It is true, the healthy don’t understand what it means to have a chronic illness. I used to get upset when my friends would say, “Hey, I’m...
As one might expect, navigating life with an invisible illness is one challenge followed by another. Beat one. Greet one. Every. Day. Nothing prepares you for the...
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“Living with a chronic illness is hard. Some days, navigating the healthcare system is harder. I am a nurse, looking at healthcare from the other end of the stethoscope. Join me.” As a young nurse in 2011, Sarah Beth Cowherd, RN began blogging about her experience in healthcare. She wanted to explore how a new generation of nurses were changing the face of healthcare through the use of technology and social media. Soon after launching SarahBethRN, Sarah developed a rare autoimmune disease called CIDP and autoimmune autonomic neuropathy…
I’m excited to head to Scottsdale, Arizona next week for the 18th Annual Greystone.net Healthcare Internet Conference, HCIC 2014, –bringing together health leaders from many different disciplines to talk digital marketing.
I will be tweeting @SarahBethRN–consider yourselves forewarned.
The keynote speaker lineup leaves little to be desired. I am perhaps most intrigued by Scott Stratten, President of UnMarketing—@unmarketing. He is “an expert in viral, social, and authentic marketing, which he calls UnMarketing.” With 174 thousand Twitter followers and 60 million views of client videos, he certainly has made his mark online. His newest book is entitled “QR Codes Kill Kittens”–need I say more? On November 4, he will present UnMarketing: Stop Marketing, Start Engaging.
If you are heading to the pre-conference events, check out Online Reputation Management facilitated by F. Brian Whitman, Partner and COO of Corrigan Partners. “What’s Important Now? And What Solutions, Tools and Techniques Work Best to Manage It?”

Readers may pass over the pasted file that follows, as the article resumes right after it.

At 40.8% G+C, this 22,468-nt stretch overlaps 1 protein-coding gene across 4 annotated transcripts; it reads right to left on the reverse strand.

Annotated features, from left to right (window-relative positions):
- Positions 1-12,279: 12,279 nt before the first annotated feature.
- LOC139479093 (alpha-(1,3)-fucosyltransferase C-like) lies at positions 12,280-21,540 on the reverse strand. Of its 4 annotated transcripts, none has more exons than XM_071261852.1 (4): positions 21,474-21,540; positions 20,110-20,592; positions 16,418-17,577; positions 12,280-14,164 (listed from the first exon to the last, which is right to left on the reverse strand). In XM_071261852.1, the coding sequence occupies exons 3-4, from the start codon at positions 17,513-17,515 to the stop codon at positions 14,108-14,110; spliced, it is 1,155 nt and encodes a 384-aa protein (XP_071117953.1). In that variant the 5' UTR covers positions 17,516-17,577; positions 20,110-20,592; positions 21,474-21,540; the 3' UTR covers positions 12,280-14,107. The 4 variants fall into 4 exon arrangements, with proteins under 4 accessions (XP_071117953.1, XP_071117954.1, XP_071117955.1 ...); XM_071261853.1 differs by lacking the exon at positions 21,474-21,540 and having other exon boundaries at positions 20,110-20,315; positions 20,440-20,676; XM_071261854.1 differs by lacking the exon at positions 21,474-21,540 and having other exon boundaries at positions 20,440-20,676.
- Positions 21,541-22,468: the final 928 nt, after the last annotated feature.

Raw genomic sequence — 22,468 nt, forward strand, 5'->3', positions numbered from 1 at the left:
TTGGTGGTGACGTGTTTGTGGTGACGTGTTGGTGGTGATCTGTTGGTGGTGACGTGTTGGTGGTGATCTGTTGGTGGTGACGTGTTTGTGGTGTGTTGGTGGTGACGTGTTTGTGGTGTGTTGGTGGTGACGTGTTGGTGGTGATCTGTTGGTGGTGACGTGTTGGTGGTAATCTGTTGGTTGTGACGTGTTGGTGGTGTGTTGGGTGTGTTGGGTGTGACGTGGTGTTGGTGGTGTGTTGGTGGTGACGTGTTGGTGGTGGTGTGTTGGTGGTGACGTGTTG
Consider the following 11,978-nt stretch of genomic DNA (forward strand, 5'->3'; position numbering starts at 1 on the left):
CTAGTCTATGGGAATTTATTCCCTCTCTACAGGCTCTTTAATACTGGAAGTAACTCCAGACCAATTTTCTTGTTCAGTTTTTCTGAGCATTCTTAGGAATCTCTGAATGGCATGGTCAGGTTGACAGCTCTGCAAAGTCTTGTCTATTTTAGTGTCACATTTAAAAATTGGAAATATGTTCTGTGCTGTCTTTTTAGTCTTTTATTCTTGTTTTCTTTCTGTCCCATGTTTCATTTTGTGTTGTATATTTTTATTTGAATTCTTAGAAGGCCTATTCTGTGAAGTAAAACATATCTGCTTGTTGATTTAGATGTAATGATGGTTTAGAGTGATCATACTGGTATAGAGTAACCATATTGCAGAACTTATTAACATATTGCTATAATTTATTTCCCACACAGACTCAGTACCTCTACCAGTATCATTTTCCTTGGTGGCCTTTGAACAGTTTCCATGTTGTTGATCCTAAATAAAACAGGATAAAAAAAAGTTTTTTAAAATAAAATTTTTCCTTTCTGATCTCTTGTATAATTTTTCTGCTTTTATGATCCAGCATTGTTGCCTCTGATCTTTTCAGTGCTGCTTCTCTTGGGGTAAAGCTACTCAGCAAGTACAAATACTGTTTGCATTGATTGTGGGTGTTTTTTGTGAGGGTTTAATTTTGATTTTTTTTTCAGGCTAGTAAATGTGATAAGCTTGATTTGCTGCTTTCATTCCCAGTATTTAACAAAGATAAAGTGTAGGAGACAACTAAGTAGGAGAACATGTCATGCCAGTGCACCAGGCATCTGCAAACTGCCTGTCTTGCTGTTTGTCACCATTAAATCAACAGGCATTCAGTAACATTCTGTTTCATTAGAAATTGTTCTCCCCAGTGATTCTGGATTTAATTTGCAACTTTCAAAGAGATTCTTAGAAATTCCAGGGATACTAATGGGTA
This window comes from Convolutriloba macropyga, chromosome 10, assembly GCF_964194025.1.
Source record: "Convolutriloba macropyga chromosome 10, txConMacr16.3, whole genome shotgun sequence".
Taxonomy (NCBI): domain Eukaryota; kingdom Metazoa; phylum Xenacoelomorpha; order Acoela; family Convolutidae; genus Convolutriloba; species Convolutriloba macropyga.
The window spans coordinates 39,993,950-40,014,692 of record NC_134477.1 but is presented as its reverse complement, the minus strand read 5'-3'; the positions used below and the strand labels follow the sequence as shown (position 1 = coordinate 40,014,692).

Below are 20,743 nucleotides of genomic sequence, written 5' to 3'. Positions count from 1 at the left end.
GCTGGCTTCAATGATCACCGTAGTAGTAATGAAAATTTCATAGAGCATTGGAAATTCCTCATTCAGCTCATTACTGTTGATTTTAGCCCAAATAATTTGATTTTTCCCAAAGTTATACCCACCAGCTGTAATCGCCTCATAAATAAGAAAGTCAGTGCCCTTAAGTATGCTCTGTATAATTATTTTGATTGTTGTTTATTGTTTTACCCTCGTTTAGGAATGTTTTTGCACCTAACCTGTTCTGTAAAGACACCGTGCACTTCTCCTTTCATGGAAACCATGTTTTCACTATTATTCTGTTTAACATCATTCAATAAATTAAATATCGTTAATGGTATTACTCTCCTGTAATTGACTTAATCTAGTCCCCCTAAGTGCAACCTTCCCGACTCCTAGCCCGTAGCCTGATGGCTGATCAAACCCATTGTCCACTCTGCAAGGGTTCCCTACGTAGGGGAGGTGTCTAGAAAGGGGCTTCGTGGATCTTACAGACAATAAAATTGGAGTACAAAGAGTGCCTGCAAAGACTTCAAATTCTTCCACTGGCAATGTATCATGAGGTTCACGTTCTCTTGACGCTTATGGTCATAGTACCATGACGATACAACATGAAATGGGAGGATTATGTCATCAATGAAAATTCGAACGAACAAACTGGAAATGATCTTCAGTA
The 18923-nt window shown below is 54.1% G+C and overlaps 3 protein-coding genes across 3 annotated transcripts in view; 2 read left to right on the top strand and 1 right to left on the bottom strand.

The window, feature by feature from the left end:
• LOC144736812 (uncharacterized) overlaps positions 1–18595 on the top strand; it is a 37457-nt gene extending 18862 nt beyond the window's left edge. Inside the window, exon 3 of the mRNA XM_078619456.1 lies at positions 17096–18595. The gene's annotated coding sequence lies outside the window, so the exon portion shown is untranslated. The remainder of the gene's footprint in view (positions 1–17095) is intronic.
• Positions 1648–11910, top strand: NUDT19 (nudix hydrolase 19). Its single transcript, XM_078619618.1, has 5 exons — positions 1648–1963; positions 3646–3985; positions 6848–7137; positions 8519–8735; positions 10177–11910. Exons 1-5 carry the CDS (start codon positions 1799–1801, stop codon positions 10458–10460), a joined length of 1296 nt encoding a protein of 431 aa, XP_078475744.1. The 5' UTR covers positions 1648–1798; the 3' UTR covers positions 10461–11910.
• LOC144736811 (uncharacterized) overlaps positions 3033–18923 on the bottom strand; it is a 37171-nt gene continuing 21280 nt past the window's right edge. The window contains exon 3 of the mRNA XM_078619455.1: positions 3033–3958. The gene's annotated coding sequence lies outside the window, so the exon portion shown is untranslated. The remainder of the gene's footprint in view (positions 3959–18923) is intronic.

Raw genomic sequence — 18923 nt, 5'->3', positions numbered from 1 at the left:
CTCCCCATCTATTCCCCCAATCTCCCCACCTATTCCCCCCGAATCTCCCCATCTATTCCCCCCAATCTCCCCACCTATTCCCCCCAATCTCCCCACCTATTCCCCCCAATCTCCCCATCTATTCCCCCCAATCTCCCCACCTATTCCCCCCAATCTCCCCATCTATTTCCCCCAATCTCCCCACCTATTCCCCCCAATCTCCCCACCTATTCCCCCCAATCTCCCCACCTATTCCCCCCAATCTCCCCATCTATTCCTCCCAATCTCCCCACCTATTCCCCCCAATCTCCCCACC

Here are a few break out sessions I’m excited for:
The most difficult breakout session choice is the Wednesday, November 5, 9-10am sessions where we will have to choose between:
Tough Decision. I’m still undecided.
Don’t forget to stop by Booth 28 to get your very own Corrigan Partner’s duck.
And Tweet me @SarahBethRN #hcic14
The director of the Center for Disease Control (CDC) in Atlanta, Georgia apologized for implying that the nurse in Texas was responsible for her own infection with the deadly Ebola virus. This comes less than two weeks after hospital officials from Texas Health Presbyterian Hospital and other prominent officials blamed a different nurse for releasing the patient with Ebola from the emergency department possibly causing an Ebola outbreak.
Read my post from last week explaining this controversy: Why the nurse is not to blame for the Ebola “mistake”.
The public at large is understandably concerned by the news that a nurse here in the United States contracted Ebola despite wearing full protective equipment. How is this possible? Dr.. Thomas Frieden of the CDC seemed to imply it was the nurse’s fault when he stated the infection was due to a “breach in protocol”.
There is a lot of talk about why the man diagnosed with Ebola at Texas Health Presbyterian Hospital was sent home from the emergency room not having been tested for Ebola despite telling the triage nurse he had been in Liberia.
Because they let him go, he came in to contact with up to 20 people including a handful of school aged children. According to CNN, “Hospital officials have acknowledged that the patient’s travel history wasn’t “fully communicated” to doctors” (CNN article). CNN also reports that “‘A travel history was taken, but it wasn’t communicated to the people who were making the decision. … It was a mistake. They dropped the ball,” said Dr. Anthony Fauci, director of the National Institute of Allergy and Infectious Diseases.”
“They dropped the ball”. I certainly hope Dr. Fauci is not talking about the nurse. Read More
I recently came across an article in the Health & Science section of The Washington Post: Hit by a car, an emergency doctor experiences firsthand the shortcomings in ER care.
I almost didn’t finish reading it because I was rolling my eyes and thinking, “Yep, I have a hundred of these stories.”
I think my new byline should say “Nurse. Blogger. Patient who can’t navigate the system to save her life.”
In an age where technology dominates our medical world, communication between patient and doctor often leave me wanting. Over the last few years as a patient, I have learned a number of strategies to help bridge the communication gap with doctors.